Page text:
lululemon

Lululemon Athletica was publicly scolded by VANOC for unveiling a cheeky product line in honour of a "Cool Sporting Event That Takes Place in British Columbia Between 2009 & 2011." ((Darryl Dyck/Canadian Press))

Organizers of the 2010 Olympics have publicly scolded Vancouver retailer Lululemon Athletica for selling a special edition of clothing that celebrates a "cool sporting event" taking place in British Columbia.

Lululemon, which is not a Games sponsor, unveiled its "Cool Sporting Event That Takes Place in British Columbia Between 2009 & 2011 Edition" clothing at stores across Canada on Monday.

The hooded sweatshirts, tuques and T-shirts are being sold just two months before the Games begin at venues in Vancouver and Whistler, B.C.

"We expected better sportsmanship from a local Canadian company than to produce a clothing line that attempts to profit from the Games but doesn't support the Games or the success of the Canadian Olympic team," stated Bill Cooper, director of commercial rights management for the Olympic organizing committee, known as VANOC.

VANOC has exclusive Canadian marketing rights to Olympic brands from Jan. 1, 2005 to Dec. 31, 2012. Only official, paying sponsors are allowed to market products under the brand.

As a result, the committee is notoriously protective of the Olympic brand, threatening and following through with legal action against any businesses trying to hone in on Games trademarks.

"We see the collection and the marketing activities around the collection as both disappointing and posing significant risk of inflicting harm on the Games," Cooper said in an interview Tuesday.

However, Cooper said VANOC won't pursue legal action against Lululemon.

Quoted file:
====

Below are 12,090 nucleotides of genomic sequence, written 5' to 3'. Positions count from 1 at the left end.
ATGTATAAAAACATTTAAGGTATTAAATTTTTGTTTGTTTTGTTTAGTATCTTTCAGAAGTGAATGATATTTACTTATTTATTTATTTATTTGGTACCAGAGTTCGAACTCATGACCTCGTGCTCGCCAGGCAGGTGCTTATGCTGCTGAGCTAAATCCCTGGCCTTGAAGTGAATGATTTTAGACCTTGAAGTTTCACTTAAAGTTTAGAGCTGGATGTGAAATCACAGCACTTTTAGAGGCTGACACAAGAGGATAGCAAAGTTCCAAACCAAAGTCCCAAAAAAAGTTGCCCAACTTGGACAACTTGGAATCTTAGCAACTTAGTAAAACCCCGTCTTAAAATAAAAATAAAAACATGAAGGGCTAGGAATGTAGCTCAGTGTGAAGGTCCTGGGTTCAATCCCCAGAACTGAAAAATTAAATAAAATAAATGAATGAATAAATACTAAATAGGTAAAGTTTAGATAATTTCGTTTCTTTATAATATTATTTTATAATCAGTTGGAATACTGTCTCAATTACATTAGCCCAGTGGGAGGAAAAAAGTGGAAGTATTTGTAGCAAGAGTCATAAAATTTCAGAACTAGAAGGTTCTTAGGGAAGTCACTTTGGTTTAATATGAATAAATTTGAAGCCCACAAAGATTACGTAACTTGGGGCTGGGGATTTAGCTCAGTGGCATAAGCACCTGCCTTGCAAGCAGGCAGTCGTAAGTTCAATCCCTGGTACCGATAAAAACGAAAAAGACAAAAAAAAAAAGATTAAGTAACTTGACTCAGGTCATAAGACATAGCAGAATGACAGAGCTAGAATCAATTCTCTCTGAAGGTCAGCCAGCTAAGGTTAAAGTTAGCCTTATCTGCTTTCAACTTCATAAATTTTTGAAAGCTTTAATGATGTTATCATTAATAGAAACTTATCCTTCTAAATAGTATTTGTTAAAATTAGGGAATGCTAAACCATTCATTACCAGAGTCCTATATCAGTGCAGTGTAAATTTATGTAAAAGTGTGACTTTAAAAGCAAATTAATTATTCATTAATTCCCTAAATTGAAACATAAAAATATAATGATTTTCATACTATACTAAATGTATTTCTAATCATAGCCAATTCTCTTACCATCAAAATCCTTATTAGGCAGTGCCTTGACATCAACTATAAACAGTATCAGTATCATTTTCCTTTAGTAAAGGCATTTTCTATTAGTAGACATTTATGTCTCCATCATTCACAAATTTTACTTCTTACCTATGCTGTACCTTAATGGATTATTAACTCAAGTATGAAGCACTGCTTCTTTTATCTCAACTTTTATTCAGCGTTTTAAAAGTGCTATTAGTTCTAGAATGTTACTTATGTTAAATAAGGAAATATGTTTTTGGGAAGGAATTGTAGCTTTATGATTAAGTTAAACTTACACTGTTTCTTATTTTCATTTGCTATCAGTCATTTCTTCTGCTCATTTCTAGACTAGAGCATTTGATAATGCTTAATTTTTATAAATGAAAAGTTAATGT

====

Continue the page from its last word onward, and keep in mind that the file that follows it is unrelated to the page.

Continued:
"They have done a lot of homework to avoid strict repercussions under the letter of the law," he said. "That's a large part of what we find disappointing, that the only standards they held themselves to was the letter of the law."

Cooper said VANOC will try to persuade Lululemon to change tactics with the advertising of its new clothing line.

VANOC also noted that "real" Olympics merchandise can be purchased at the Hudson's Bay Company, an official sponsor, and from numerous Canadian licensees across the country.

Lululemon had bid in the past to be the official outfitter of Canada's Olympic team, but lost to Hudson's Bay Co. in 2005 for the 2006 Games in Italy. The Bay won the contract to outfit the Canadian team from the 2006 Olympics until 2012.

Lululemon insisted the clothing line is about patriotism, not ambush marketing ahead of the Olympics.

In reaction to the VANOC statement, Lululemon said late Tuesday that it supports athletes at all levels.

"We will continue our support of both local and world-class athletes in our hometown of Vancouver, across Canada, and in communities around the world throughout this coming year and in the years ahead," said the statement.

The company's new special edition of clothing includes hoodies in various colours representing Canada, the United States, Germany and Sweden — the four countries Lululemon thinks will represent the most visitors for the Games.

What's more, the Canadian sweaters have gold zippers, while the U.S. ones are silver.

Lululemon has a history of cheeky marketing campaigns and most of its success is based on viral marketing.

One of the retailer's most memorable stunts was when it offered a free outfit to the first 30 people who showed up naked to a new store opening in 2002. It has also poked fun at itself by spray-painting "sell-out," "cult" and other graffiti on its storefront windows.

But some of its marketing has been less successful. In 2008, the federal Competition Bureau forced Lululemon to remove claims about health benefits of seaweed in its VitaSea clothing line from the labels.